Bird bling with a purpose
by Jason Collins
Mar 20, 2010 | 975 views | 0 0 comments | 13 13 recommendations | email to a friend | print
Bron Rorex, a licensed bird bander, holds a green jay to show the small band that is now attached to its leg. The band contains a unique identification number so that if captured or found again, biologists can gather information about its habitats and life. The banding project occurred at the Barnhart Q-5 Ranch in Goliad County near the Bee County line.
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Brent Ortego held the woodpecker gently between his fingers.

Make no mistake. The bird wasn’t happy — obvious by its high pitched, distressed squeal.

But it wasn’t in any danger. In fact, Ortego was helping it and its species.

Ortego, a biologist with Texas Parks and Wildlife, had gotten together naturalists, licensed bird banders and nature lovers to catch and band as many native birds on the Barnhart Q-5 Ranch as they could for two days.

His goal Sunday was to see how wildlife management was helping songbirds.

“Parks and Wildlife has made recommendations to this family on how to improve the area for wildlife,” Ortego said. “Most of the recommendations were geared to game birds and animals.”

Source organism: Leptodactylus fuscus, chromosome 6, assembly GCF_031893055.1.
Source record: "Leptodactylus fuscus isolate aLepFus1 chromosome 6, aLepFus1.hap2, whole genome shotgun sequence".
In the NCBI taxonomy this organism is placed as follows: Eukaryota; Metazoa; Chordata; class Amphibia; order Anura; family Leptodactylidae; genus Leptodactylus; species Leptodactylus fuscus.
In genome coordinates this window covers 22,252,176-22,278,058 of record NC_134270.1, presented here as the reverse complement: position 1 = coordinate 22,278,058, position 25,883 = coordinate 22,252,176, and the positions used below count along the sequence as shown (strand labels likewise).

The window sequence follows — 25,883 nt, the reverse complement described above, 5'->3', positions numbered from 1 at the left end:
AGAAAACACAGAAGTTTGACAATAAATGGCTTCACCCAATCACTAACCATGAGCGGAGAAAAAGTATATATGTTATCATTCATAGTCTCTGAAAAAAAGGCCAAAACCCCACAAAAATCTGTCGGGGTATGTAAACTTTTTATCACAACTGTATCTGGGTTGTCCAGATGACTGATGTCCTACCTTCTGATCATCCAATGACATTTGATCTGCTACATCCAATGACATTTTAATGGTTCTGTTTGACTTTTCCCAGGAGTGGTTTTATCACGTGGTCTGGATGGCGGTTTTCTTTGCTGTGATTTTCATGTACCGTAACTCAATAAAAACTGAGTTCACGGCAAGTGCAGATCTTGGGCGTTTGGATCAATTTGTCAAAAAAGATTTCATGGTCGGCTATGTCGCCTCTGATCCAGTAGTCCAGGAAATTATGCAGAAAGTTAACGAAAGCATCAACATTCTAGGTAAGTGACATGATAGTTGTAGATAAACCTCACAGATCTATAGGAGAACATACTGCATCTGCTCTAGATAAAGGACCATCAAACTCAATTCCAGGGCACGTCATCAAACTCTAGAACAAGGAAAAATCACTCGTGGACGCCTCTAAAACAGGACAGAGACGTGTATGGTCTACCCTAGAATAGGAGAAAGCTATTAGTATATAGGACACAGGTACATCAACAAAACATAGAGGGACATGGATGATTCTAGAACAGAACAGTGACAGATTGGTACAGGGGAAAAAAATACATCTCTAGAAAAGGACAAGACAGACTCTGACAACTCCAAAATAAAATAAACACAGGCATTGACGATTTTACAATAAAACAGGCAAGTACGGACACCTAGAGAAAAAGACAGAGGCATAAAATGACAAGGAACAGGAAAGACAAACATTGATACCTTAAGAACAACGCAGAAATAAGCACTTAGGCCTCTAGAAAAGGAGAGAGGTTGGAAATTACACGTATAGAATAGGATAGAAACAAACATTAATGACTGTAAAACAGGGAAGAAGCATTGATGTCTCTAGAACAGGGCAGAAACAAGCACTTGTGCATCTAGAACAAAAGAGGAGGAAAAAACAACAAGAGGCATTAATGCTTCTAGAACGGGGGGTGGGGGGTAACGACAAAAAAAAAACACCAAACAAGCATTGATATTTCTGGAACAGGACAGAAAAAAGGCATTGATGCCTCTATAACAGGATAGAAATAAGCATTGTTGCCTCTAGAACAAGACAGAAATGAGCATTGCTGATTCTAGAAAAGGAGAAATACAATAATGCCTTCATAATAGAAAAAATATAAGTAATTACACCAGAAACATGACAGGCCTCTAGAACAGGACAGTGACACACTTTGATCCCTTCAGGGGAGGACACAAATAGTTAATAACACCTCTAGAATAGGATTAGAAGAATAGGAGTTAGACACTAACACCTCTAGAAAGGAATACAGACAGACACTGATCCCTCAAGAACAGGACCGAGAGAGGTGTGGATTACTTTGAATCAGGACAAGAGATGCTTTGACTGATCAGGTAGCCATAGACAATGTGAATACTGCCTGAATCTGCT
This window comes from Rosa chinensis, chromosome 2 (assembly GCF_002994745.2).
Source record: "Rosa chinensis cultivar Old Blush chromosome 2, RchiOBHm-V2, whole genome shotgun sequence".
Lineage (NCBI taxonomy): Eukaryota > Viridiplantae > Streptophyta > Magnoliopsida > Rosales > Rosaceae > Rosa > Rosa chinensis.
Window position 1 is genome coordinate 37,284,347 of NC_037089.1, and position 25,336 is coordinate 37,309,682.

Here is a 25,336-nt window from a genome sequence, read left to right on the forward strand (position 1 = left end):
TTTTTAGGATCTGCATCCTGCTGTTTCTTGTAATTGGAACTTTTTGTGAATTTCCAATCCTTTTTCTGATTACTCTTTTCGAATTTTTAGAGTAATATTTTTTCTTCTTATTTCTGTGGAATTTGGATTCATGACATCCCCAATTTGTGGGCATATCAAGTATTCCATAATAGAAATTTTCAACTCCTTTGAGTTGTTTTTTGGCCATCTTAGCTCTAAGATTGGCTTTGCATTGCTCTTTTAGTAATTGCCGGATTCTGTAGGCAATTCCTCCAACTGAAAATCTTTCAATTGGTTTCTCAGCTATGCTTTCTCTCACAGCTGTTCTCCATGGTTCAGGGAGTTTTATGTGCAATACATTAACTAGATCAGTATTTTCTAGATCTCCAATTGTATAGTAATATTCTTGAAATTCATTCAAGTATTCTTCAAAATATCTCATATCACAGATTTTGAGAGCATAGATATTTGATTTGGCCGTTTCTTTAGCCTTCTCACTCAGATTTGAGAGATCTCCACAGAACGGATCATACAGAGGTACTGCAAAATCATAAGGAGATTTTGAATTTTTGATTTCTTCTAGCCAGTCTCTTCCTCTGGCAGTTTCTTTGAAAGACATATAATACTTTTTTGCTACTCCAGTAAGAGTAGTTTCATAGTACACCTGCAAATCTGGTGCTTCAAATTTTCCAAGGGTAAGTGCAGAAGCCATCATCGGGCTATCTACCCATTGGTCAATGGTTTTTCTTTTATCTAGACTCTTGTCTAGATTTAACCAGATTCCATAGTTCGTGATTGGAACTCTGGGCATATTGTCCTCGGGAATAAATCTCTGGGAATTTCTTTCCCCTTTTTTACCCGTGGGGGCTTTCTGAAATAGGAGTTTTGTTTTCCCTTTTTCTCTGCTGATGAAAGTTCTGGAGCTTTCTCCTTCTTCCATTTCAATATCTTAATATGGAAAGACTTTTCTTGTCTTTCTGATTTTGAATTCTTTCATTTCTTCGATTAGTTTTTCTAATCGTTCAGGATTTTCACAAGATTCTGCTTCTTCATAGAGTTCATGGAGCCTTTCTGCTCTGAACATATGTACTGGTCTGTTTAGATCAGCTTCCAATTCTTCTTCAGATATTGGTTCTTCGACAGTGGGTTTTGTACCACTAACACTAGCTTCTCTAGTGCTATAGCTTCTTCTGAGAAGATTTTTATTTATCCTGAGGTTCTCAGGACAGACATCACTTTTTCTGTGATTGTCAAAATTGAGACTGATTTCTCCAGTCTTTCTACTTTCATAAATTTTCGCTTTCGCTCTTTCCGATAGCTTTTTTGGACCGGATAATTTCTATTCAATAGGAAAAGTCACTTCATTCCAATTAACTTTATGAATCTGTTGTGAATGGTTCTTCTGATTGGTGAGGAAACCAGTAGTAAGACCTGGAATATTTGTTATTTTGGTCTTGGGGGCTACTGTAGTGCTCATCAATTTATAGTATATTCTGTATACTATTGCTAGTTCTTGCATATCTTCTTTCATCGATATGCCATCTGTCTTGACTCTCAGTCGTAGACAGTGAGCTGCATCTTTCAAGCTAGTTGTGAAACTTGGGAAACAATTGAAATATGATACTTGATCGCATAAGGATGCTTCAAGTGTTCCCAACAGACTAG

These recommendations to Claire and John Barnhart included cutting mosaic patterns in the brush to allow foraging for the deer, turkeys and other critters on the Goliad County ranch.

“This is classic for quail and deer management,” he said. “Is this classic for song birds though? We really don’t know.”

His goal is see what and how many birds are flying in the area.

“I am trying to see the species diversity,” Ortego said that morning. “At the moment, we don’t have a lot of gear out. When another master bander shows up, he is going to put his gear out.”

Within the first five hours that Sunday, the nets had snagged about 100 birds.

“So far I am only trying to sample where the feeders are,” he said. “We have been catching a lot of birds that go to corn and sunflowers.

“As the day progresses, we are setting up more in the native habitats.”

This is just the first stop for his research. He and other banders will head to the coast, prairies and forested areas to band more birds.

Each bird caught will receive a small metal band around its leg. Each band contains a number that can be used to track the bird if found later.

“The bander records the species, age and sex of the bird,” he said. “Each one of these bands is uniquely numbered like a social security number.”

Anyone finding a banded bird is asked to call 1-800-327-2263 to report the location and band number.

That information is then compiled and researchers are able to determine how long the bird survived in the wild and if it had migrated far from where it was originally banded.

More information about banding is available online at
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